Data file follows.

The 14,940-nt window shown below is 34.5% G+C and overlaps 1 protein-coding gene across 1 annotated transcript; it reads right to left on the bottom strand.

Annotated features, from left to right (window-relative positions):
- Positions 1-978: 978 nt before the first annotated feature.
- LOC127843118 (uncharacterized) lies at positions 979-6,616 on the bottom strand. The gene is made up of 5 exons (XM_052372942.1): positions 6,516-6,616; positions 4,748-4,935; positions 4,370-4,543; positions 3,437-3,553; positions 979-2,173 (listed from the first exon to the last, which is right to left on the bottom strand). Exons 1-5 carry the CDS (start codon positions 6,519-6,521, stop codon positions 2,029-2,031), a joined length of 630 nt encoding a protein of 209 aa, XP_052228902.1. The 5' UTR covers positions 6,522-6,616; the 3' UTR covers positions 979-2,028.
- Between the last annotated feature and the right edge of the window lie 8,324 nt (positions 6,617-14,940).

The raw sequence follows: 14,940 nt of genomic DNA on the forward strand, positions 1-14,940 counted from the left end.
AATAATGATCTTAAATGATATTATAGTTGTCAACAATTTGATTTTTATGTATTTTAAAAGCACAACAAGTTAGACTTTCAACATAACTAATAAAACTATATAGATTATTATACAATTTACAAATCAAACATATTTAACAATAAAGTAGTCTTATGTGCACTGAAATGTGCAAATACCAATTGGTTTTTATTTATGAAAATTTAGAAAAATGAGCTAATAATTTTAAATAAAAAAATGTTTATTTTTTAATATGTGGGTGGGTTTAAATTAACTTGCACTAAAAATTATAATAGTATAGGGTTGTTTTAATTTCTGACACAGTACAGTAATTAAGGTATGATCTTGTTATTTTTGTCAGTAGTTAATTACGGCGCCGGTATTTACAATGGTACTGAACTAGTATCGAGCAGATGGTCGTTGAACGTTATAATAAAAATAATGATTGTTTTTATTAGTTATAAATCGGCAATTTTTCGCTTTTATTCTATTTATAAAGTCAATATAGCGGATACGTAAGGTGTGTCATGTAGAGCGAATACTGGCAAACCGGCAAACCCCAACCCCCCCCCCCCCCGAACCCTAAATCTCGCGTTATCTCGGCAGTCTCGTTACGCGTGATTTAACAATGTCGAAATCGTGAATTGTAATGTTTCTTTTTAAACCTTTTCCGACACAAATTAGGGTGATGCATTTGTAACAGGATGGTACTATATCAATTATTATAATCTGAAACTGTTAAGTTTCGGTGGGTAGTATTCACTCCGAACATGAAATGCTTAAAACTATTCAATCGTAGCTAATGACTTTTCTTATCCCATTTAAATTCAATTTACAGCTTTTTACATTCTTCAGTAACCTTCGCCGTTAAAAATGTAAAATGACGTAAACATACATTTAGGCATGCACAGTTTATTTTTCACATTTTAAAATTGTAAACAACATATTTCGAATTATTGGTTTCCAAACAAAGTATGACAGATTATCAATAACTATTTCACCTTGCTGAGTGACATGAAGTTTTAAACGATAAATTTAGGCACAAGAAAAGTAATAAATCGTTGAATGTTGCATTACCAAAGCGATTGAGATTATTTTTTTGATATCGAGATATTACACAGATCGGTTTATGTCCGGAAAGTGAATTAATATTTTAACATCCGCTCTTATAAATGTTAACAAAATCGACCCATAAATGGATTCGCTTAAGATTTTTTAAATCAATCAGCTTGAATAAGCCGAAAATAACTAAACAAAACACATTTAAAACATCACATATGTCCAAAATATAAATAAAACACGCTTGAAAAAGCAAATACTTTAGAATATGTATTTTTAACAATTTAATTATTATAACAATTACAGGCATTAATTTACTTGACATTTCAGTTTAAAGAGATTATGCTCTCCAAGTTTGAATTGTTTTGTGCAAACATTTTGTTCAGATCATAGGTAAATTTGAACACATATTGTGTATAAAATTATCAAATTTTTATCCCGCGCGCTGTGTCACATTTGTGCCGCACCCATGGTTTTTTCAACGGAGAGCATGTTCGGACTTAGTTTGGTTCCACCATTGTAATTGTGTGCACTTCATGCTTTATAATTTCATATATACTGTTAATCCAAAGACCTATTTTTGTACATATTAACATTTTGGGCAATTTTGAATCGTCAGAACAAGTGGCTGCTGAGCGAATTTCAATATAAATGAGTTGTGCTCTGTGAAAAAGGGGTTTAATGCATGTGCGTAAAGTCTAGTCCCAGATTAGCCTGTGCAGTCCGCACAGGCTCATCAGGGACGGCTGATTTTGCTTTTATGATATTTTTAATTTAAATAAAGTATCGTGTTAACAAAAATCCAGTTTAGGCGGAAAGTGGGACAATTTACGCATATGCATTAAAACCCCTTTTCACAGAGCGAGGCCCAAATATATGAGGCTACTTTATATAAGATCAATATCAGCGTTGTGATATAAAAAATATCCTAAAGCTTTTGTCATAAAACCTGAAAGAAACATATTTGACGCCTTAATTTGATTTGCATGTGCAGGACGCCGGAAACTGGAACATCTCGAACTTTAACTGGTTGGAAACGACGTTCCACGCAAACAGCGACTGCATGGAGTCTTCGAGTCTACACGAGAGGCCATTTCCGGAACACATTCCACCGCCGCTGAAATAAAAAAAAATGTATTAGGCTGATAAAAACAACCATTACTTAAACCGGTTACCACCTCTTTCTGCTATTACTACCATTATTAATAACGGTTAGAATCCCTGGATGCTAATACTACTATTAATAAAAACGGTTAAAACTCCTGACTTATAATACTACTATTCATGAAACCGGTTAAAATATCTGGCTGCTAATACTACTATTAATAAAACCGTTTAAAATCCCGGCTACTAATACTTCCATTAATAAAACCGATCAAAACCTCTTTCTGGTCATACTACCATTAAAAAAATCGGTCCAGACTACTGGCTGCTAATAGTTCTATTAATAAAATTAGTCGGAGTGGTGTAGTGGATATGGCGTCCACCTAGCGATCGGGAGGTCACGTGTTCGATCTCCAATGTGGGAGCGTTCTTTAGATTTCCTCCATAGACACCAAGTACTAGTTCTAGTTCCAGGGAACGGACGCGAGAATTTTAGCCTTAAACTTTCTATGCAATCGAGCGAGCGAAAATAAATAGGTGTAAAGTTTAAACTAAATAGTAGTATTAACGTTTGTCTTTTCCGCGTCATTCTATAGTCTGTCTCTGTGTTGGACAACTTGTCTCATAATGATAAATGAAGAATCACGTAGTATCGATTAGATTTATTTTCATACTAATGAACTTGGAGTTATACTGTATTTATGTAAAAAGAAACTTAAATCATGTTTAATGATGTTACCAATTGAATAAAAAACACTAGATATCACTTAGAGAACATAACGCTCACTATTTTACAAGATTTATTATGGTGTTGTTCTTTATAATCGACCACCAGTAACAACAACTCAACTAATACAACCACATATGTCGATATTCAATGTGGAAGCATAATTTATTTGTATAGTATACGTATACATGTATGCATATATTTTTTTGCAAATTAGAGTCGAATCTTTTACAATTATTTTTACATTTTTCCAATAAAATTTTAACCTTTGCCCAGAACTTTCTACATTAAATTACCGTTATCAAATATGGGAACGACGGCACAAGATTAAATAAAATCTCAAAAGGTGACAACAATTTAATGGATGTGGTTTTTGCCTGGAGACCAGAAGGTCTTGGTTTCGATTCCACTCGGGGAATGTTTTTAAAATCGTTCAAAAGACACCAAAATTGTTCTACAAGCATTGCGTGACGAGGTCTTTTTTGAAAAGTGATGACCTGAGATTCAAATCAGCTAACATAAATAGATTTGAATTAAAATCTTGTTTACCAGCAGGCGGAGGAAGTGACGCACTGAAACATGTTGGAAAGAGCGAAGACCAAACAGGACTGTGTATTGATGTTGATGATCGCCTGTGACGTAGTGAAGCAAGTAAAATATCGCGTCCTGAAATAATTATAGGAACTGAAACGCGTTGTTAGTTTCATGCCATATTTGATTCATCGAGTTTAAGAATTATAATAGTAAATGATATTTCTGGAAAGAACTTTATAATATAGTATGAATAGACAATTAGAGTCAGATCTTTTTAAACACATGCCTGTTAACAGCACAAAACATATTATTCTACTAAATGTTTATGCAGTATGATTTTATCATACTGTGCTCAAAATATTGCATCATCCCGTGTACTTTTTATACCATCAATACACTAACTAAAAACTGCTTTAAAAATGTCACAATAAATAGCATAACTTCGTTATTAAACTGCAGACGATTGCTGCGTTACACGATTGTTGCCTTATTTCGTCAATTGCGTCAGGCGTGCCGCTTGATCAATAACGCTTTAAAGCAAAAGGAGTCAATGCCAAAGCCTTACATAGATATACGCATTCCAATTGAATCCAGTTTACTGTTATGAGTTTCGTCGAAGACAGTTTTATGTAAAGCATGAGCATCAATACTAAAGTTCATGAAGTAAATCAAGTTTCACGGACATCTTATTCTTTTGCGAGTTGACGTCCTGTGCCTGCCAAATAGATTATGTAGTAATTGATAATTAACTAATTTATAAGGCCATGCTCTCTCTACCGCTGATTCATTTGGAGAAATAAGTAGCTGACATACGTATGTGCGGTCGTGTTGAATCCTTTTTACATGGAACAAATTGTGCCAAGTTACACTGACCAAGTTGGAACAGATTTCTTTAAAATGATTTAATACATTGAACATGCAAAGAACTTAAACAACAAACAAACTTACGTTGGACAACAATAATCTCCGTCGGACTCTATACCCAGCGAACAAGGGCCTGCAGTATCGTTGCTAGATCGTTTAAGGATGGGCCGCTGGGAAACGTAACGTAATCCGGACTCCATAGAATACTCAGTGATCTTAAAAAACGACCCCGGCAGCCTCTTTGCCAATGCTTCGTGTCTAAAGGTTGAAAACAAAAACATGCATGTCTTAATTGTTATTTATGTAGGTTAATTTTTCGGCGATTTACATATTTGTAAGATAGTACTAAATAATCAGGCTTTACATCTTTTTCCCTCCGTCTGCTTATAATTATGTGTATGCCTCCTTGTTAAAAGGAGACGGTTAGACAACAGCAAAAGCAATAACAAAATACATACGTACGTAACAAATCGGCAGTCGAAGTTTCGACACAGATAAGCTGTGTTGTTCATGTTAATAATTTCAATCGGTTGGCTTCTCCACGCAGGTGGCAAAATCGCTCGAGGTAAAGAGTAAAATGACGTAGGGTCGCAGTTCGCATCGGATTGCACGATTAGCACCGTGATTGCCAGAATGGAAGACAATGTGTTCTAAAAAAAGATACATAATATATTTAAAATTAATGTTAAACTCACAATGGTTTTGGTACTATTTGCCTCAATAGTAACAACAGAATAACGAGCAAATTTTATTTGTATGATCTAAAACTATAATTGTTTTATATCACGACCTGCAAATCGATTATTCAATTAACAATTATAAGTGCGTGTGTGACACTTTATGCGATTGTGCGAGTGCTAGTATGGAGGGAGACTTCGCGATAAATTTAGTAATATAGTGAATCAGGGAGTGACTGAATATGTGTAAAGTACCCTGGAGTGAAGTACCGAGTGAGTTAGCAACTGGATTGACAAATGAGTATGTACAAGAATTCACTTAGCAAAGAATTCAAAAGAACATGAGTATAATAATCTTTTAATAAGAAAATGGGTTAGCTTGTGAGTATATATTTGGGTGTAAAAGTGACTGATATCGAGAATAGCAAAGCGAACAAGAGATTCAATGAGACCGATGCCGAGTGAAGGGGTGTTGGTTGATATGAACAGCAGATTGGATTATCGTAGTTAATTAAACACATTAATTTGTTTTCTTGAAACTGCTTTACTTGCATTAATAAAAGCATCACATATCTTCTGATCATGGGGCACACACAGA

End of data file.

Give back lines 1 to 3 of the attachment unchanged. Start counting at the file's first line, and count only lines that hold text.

The 14,940-nt window shown below is 34.5% G+C and overlaps 1 protein-coding gene across 1 annotated transcript; it reads right to left on the bottom strand.

Annotated features, from left to right (window-relative positions):
- Positions 1-978: 978 nt before the first annotated feature.